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Inquiry Stands By Robustness of Economic Impact Study

Inquiry Stands By Robustness of Economic Impact Study

The Glenn Inquiry stands by the robustness of the study it commissioned on the economic impacts of child abuse and intimate partner violence “Measuring the Economic Costs of Child Abuse and Intimate Partner Violence in New Zealand.”

It rejects the interpretation by a New Zealand Herald journalist of one element of a wide range of social research underpinning the assumptions in the study’s indicative cost estimates.

Project leader, economist Suzanne Snively says: “A single news outlet’s take on one set of data cannot be allowed to overshadow 10 months’ careful and intensive effort to gather information sorely needed to guide social policy that save lives.

“The Herald has made a breathtakingly big assertion, one which I reject. The estimate in the study is not ‘flawed’ as the Herald alleges - we made it clear in our report how we arrived at our high-end scenario of cost, and our process for calculating the estimate was well-understood and rigorous."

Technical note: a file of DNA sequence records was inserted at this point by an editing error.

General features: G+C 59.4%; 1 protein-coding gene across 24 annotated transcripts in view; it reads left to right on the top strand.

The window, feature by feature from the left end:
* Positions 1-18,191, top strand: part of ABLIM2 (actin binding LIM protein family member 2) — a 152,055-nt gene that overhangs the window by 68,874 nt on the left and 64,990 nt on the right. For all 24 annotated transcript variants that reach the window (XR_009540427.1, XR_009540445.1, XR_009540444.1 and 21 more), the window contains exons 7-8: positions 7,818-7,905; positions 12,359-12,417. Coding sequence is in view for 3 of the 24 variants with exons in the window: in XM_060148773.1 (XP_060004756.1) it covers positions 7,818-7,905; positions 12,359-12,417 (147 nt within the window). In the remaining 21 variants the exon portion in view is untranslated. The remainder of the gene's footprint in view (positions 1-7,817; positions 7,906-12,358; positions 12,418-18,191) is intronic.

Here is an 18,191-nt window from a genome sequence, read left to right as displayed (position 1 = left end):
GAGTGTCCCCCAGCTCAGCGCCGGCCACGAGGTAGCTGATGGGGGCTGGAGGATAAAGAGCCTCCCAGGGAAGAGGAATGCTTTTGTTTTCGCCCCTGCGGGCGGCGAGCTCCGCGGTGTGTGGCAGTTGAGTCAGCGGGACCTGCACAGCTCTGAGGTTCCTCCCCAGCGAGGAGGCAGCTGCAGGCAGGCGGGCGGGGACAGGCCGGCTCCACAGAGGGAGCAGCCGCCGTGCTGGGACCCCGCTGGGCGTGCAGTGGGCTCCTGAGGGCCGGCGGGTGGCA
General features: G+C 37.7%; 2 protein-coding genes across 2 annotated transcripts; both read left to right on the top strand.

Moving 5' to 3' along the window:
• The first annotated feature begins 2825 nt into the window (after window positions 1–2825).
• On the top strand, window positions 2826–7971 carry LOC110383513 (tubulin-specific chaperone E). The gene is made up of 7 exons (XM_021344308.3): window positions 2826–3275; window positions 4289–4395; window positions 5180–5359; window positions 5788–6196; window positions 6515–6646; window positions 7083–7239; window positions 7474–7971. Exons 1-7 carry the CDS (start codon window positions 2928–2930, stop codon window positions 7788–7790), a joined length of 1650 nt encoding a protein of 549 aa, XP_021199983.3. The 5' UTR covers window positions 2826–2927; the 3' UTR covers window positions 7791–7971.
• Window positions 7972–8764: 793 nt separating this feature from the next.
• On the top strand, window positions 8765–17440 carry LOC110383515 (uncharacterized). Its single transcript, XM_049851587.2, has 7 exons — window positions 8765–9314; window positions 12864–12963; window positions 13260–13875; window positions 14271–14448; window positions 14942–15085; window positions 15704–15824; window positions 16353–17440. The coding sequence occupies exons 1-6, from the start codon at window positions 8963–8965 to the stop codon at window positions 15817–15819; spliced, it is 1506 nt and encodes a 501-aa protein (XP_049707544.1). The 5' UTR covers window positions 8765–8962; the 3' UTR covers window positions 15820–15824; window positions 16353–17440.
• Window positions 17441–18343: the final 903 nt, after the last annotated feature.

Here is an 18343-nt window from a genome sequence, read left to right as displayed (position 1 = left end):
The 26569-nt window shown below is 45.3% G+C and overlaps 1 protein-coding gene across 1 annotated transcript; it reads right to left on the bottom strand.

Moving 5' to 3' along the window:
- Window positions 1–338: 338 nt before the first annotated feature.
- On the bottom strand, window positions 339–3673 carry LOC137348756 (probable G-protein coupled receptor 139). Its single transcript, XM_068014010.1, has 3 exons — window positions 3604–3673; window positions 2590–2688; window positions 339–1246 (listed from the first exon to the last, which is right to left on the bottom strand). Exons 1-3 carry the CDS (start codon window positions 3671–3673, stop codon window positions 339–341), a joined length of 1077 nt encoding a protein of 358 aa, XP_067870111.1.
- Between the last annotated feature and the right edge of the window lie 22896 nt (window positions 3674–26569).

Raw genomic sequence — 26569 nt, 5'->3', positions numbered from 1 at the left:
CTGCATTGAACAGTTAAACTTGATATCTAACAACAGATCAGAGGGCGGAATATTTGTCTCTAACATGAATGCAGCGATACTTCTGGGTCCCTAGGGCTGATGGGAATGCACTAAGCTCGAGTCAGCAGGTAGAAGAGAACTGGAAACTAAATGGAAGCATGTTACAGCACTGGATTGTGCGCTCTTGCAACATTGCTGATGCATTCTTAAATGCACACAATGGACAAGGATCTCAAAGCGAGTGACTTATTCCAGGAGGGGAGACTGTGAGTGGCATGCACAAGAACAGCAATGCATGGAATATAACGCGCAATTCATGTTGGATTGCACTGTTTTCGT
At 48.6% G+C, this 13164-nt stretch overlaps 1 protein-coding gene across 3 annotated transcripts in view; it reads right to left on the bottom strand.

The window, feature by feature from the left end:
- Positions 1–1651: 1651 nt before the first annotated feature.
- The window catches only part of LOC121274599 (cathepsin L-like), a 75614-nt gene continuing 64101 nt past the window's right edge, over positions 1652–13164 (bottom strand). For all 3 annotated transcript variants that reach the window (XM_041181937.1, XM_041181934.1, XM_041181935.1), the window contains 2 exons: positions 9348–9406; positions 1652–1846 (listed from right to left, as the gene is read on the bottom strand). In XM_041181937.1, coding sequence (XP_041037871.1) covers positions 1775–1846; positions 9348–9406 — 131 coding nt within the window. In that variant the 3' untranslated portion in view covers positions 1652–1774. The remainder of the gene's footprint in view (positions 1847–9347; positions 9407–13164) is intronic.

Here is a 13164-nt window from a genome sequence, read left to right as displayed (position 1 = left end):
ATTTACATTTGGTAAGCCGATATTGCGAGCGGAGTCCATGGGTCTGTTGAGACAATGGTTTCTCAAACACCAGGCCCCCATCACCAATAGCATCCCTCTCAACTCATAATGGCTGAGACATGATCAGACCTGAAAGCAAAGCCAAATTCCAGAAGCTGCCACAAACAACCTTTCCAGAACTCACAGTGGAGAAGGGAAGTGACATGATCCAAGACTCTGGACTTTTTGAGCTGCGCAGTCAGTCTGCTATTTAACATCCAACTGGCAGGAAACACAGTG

The caveats around the estimates are spelt out in crystal clear fashion at page 10 of the report, she added.

Ms Snively further pointed out that the recognised leader in the field, the Families Commission, yesterday welcomed her study, which has been peer reviewed.

Inquiry chair Bill Wilson QC says he rejects completely the Herald’s reportage that the Inquiry has “stumbled” and is “ill-fated”.

“In fact the Inquiry has almost completed its work and is on track to produce an ambitious blueprint for change within weeks that has the potential to make a dramatic difference to New Zealand’s appalling statistics.”

Mr Wilson says that ultimately it is the people of New Zealand who will judge the value of the inquiry’s contribution, and they deserve to be able to rely on fair and balanced news media reportage to help form their views.


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